|Education||BSc Product Design, MSc Mechanical Engineering, Stanford University, 1997/1998|
|Occupation||Entrepreneur, Investor |
Alexander Asseily is a British/Lebanese technology entrepreneur and investor, and co-founder of consumer electronics company Jawbone. He was CEO of the company until 2007, Executive Chairman until 2010 and Non-Executive Chairman until January 2015. His business interests in the field are extensive, and he holds executive roles with companies such as Chiaro Technology, Atomico Ventures and Azimo. Asseily was named the 33rd most influential person in Silicon Valley in 2013.
Early life and education
Raised in Beirut, Lebanon and London, UK, Asseily was educated in England before moving to California to obtain a Bachelor of Science in product design in 1997 and a master's in mechanical engineering in 1998 from Stanford University.
In 1999, Asseily founded AliphCom, with Hosain Rahman to develop verbal communications technologies, that were based on ideas originating from his Stanford senior thesis, starting with noise suppression products. In 2002, the company won a contract with DARPA, the Pentagon’s research body, to look into ways for soldiers to communicate in adverse noise conditions. The product they developed was initially trademarked Noise-Assassin and it later became part of the Jawbone headset product range. In September 2004, the company released its first consumer product, followed by the Bluetooth Jawbone in 2006. In 2011, Aliph started operating as Jawbone, a company that had at the time secured more than $100 million in growth funding from the Mayfield Fund, Khosla Ventures, Sequoia Capital, Andreessen Horowitz, Yuri Milner and J.P. Morgan, among others. Asseily served as CEO of Jawbone until 2007 and as Chairman until 2015. Additional products created by the company include the JAMBOX range of speakers and UP personal wellness solutions.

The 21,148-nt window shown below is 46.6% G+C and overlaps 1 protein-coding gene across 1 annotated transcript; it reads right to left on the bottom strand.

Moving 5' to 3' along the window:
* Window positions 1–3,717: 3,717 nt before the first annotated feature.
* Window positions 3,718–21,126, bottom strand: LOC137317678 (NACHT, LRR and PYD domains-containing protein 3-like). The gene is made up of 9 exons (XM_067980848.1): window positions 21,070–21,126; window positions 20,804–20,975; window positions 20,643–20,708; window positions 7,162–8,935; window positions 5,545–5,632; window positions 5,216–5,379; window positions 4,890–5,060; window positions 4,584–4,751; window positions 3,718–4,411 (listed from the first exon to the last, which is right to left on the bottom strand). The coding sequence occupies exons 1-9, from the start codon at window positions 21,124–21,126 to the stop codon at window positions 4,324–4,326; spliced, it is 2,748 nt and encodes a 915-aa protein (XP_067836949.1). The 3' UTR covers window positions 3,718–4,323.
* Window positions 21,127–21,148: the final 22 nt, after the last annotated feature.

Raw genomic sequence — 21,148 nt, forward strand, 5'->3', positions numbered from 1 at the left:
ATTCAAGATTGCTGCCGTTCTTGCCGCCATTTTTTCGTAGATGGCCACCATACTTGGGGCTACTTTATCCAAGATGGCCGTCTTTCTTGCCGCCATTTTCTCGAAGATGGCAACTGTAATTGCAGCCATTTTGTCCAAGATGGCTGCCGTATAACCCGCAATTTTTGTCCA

In 2011-2012, Asseily raised $14 million in seed financing to develop Equal Media. This included global media site State, which he co-founded with his brother Mark Asseily and which launched at TechCrunch Disrupt in September 2013. In 2011, he also invested in Lulu, a dating intelligence app marketed at college-age women.
Asseily co-founded Chiaro Technology with Tania Boler in 2013. The women’s health startup is best known for the pelvic floor exerciser Elvie, which is accompanied by an app to track progress. The product won the Best R&D Award at the AXA PPP Health Tech and You awards 2015 and was also the winner of the Red Dot Product Design Award in 2016. Asseily acts as an Advisor to Osper, having invested in the company (which provides pre-paid debit cards for children) in 2013. Asseily serves as an adviser at venture capital fund Conversion Capital LLC. Alongside other tech investors, Asseily backed SmartUp, an app designed to aid start-ups. He is also an investor in the club and work space Second Home.
Asseily is also an Entrepreneur Partner at Atomico. Founded in 2006 by Skype co-founder, Niklas Zennström. Atomico invests in technology companies. He has been a member of Google’s Digital News Initiative Innovation Fund Council since 2015. He is also Non-Executive Chairman at Azimo, a money transfer business based in London. It allows people to transfer money to more than 190 countries from internet-enabled devices.
- Young Global Leader United Kingdom Summit: Britain: A 21st Century Partner for Global Growth, 04/12/11
- Speaker at UN Global Summit on the Syrian Refugee Crisis
- Google Campus London talks, 03/04/2014
- Tedx Brussels: Ingredients for Cultural Explosions, 2014
- Sages and Scientists 2013 
- Fast Growth Icons 2016 - keynote 
Asseily produced two documentaries pertaining to conflict in the Middle East and acted as executive producer for feature-length documentary Aluna. The film centers around the ancient Kogi tribe of Colombia, who emerge from their native land to warn the rest of the world about environmental dangers and how to address them. The film was released in June 2012. He also produced the short film Two Men, One War, 33 Years On, which was broadcast on CNN, about two Lebanese civil war fighters reconciling with their past.
- "Jawbone: The trials of a 16-year-old can't-miss startup". Fortune.com. Fortune Magazine. Retrieved 19 October 2016.
- @aasseily - on twitter